The eco-friendly benefits of group travel – join an overland trip today!

Dragoman overland trip Kyrgyzstan

Yes, you are in ‘independent traveler’. Yes, you have traveled alone plenty of times before. No, you are not ‘afraid’ to travel to a place you don’t know on your own. But perhaps, just perhaps you could consider group travel just this once. If not for your own sake, then how about the planet’s?

Group travel: how it works

A bunch of like minded, time poor peeps gather together with a group leader (generally someone that knows their way around without having to carry a Lonely Planet or use Tinder to ‘find a local’) and set off on an epic adventure. The itinerary is set, group travel is often fast paced but it does surprisingly offer a lot of flexibility.

Don’t want to eat dinner together – no problem, have your own suggestion on where to eat dinner – let’s hear it! The combination of pre-booked transport and accommodation with the flexibility of meals and activities means you still tailor your trip.

There is so much more to group travel then just flexibility though. By moving and effectively living as a group, the impact to the environment is reduced.

Avoid the sky and hit the road

There are a number of ways group travel can be used to reduce our carbon footprint whilst travelling.

For example, group travel is often overland, so no jet-fuel burning aeroplanes to offset. Usually public transport (huge tick in the green category) or a large overland truck is used. These trucks, whilst gas-guzzling, transport 10-20 people on average with luggage, tents and food. The trucks are used to power lights and all the electronic gadgets that travellers these days can’t go without. When all of that is taken into account it is a lot better than taxi rides, airport transfers, private vehicles, hotels, etc.

Dragoman group travel truck and horse

Trucks are also useful for holding your horse…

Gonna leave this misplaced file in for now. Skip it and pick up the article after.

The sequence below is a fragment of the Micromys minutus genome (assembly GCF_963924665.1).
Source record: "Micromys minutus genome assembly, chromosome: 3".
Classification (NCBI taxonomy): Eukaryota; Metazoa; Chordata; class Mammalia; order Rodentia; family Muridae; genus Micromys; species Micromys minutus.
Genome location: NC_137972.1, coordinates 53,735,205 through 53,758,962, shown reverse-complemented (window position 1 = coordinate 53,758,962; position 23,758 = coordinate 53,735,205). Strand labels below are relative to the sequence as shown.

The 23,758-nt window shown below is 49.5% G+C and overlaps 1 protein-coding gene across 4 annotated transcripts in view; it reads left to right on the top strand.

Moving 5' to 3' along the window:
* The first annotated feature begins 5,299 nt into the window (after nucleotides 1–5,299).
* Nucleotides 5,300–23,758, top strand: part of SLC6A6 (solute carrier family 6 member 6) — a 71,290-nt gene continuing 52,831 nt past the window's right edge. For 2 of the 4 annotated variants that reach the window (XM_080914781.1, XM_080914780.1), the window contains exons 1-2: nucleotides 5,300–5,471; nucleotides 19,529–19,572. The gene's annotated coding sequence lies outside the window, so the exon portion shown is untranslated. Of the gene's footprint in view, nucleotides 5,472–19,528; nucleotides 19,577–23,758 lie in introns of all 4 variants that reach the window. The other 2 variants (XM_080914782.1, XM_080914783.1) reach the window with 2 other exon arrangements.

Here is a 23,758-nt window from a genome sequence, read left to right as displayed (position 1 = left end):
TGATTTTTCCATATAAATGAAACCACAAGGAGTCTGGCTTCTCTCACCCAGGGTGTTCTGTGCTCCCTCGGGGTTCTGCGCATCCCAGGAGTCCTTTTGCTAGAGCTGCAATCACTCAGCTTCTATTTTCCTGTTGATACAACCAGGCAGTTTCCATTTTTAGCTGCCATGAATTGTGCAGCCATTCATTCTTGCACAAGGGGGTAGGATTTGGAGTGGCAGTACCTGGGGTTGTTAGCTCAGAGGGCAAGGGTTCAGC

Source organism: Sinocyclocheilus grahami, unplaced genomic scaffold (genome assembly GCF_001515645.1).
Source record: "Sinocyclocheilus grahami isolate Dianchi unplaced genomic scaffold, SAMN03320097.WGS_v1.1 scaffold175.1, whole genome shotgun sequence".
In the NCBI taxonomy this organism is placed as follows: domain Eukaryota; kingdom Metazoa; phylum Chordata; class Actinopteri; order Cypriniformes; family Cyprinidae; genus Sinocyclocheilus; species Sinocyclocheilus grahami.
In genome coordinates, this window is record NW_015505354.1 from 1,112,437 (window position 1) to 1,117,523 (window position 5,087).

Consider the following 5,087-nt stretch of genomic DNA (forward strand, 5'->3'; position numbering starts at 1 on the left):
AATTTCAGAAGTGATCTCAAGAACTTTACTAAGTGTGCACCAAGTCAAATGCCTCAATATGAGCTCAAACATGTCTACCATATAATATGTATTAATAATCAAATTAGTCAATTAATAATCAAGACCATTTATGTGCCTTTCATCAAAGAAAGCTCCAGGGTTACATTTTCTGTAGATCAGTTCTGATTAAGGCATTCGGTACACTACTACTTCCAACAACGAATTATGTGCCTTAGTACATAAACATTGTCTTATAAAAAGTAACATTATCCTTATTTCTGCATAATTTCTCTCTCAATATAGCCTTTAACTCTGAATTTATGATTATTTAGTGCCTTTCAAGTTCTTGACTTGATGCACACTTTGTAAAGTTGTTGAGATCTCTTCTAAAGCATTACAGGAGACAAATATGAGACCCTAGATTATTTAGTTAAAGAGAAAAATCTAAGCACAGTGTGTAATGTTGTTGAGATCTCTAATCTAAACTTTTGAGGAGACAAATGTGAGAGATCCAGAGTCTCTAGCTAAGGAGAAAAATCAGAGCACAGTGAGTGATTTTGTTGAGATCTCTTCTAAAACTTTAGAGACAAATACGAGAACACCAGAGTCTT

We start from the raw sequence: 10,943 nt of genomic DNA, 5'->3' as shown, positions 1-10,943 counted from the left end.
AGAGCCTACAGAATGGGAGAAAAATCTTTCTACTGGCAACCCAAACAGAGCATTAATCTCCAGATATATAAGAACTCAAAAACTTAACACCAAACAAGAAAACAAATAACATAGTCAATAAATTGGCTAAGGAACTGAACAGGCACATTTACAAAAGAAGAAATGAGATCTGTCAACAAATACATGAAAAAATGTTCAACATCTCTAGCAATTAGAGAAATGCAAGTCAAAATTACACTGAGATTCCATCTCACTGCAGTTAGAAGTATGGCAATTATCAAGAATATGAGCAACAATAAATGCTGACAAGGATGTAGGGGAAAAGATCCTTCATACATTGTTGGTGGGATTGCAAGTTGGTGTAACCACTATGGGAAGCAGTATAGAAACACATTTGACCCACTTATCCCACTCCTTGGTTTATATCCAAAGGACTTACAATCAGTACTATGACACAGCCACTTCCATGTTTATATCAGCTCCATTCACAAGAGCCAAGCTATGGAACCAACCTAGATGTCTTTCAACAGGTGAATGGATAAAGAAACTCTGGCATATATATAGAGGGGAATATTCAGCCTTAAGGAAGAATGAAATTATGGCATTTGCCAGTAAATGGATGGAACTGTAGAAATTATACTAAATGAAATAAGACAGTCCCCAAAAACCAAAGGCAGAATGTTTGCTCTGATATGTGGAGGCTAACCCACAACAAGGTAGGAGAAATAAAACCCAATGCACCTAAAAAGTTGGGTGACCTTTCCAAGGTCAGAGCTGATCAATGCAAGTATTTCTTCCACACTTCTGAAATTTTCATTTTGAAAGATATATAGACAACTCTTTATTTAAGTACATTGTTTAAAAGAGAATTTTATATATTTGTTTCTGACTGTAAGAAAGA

Overland travel and camping also has the added bonus of showcasing the landscape and scenery of the area… It is about the journey and not just the destination remember.

Granted sailing, riding or walking are still the ‘greenest’ methods out there!

Camp out or sleep in

The other benefit that I just eluded to is the accommodation side of things. Group travellers tend to stay in homestays or camp. Staying in homestays not only supports local families and communities, it also ensures that locally produced food is cooked and consumed. Water and electricity consumption is shared out among a few people improving those statistics as well.

Absolute Africa group travel bush camp

Is there anything better than a bush camp?

When camping, less water is consumed (no showers, running taps, flushing toilets) and  no electricity is used (everything is powered by the truck). The trucks often carry big tanks of treated water so no need to purchase drinking water but instead pack a reusable bottle. If the company is a responsible one, they will ensure that not a scrap of rubbish is left behind. The campsite should be as perfect in the rearview mirror as it was through the front windscreen.

Having a buddy also means you have someone to share the experience with; and to help you put up your tent in the rain.

Shop up a storm